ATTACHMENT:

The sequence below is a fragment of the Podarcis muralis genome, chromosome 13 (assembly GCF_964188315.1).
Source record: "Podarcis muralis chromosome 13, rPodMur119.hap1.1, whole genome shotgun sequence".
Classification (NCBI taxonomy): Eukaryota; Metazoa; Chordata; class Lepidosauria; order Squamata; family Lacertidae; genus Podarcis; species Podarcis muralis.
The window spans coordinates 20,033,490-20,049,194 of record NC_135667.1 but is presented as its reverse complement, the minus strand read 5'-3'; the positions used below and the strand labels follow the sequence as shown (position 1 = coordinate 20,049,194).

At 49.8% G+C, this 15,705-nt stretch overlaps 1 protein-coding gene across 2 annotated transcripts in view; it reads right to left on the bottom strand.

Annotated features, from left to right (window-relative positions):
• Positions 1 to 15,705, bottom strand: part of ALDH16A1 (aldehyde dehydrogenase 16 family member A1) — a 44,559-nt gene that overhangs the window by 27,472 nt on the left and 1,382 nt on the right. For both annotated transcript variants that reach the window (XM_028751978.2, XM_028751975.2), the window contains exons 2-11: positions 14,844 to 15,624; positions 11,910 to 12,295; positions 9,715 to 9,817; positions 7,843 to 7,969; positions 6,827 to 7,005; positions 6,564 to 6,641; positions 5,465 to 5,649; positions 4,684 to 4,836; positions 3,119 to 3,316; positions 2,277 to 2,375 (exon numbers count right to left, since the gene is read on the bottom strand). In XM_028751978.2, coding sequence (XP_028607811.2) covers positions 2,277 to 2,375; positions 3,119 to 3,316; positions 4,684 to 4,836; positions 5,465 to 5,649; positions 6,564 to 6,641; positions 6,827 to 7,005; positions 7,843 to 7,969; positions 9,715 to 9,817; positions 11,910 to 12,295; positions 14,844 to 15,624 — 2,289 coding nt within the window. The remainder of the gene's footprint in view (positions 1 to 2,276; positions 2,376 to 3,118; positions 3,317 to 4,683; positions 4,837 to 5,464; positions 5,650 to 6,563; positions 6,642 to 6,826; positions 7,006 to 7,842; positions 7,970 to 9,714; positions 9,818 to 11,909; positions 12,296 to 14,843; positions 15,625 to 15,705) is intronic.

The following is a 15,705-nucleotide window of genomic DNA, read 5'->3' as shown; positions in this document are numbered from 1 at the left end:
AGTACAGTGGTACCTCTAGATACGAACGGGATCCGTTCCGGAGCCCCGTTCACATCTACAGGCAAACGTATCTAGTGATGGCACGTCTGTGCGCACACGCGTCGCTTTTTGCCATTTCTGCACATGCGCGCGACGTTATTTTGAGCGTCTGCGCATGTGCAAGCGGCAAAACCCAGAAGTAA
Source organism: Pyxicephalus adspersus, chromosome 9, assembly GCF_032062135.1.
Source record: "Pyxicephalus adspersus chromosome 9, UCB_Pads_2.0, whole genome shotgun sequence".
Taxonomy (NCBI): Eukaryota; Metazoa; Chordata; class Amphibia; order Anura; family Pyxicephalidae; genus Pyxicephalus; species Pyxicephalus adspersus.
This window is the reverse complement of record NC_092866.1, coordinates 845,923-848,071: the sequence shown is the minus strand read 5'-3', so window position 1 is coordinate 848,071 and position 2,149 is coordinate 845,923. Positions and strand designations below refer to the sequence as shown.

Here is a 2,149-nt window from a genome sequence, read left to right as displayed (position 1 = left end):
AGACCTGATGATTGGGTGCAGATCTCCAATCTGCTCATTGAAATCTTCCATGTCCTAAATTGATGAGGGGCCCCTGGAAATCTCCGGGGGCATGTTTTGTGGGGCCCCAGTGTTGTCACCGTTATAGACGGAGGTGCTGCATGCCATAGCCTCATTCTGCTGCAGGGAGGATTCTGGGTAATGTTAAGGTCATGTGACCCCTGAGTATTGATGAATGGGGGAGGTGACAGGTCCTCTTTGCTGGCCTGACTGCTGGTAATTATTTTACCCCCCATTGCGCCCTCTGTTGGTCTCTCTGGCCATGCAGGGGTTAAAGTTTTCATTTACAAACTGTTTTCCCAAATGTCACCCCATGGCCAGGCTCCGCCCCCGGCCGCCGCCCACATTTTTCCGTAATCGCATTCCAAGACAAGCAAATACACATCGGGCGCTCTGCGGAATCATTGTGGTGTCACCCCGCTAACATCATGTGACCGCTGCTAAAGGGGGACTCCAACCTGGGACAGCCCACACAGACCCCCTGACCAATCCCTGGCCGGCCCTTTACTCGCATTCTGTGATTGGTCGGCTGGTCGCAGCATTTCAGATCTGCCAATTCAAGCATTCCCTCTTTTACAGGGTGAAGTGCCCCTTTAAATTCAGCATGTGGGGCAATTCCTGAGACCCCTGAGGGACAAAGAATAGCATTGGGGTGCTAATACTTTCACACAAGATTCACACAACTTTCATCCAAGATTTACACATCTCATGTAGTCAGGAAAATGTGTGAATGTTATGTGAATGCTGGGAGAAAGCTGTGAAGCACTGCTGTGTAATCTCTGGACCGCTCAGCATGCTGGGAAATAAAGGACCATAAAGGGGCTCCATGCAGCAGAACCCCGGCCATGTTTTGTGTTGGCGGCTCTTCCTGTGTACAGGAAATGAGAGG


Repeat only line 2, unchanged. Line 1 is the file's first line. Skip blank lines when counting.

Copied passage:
Source record: "Podarcis muralis chromosome 13, rPodMur119.hap1.1, whole genome shotgun sequence".